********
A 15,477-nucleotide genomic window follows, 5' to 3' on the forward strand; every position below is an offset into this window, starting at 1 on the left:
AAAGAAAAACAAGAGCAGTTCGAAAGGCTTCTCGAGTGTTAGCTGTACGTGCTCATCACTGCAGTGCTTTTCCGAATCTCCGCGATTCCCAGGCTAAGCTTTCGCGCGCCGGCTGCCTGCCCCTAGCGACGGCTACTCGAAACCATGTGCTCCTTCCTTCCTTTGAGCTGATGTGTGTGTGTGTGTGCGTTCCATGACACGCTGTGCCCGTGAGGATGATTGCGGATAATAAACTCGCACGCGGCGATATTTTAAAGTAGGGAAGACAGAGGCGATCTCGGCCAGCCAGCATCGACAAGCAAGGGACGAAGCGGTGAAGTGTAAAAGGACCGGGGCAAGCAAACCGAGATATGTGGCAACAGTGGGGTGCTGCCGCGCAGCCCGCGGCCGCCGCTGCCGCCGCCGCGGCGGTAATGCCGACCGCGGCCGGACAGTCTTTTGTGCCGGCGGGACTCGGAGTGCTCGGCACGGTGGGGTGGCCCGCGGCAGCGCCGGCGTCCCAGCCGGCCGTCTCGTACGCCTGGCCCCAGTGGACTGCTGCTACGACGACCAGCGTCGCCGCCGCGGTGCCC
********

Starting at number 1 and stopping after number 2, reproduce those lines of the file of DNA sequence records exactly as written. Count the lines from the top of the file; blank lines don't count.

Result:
A 15,477-nucleotide genomic window follows, 5' to 3' on the forward strand; every position below is an offset into this window, starting at 1 on the left:
AAAGAAAAACAAGAGCAGTTCGAAAGGCTTCTCGAGTGTTAGCTGTACGTGCTCATCACTGCAGTGCTTTTCCGAATCTCCGCGATTCCCAGGCTAAGCTTTCGCGCGCCGGCTGCCTGCCCCTAGCGACGGCTACTCGAAACCATGTGCTCCTTCCTTCCTTTGAGCTGATGTGTGTGTGTGTGTGCGTTCCATGACACGCTGTGCCCGTGAGGATGATTGCGGATAATAAACTCGCACGCGGCGATATTTTAAAGTAGGGAAGACAGAGGCGATCTCGGCCAGCCAGCATCGACAAGCAAGGGACGAAGCGGTGAAGTGTAAAAGGACCGGGGCAAGCAAACCGAGATATGTGGCAACAGTGGGGTGCTGCCGCGCAGCCCGCGGCCGCCGCTGCCGCCGCCGCGGCGGTAATGCCGACCGCGGCCGGACAGTCTTTTGTGCCGGCGGGACTCGGAGTGCTCGGCACGGTGGGGTGGCCCGCGGCAGCGCCGGCGTCCCAGCCGGCCGTCTCGTACGCCTGGCCCCAGTGGACTGCTGCTACGACGACCAGCGTCGCCGCCGCGGTGCCC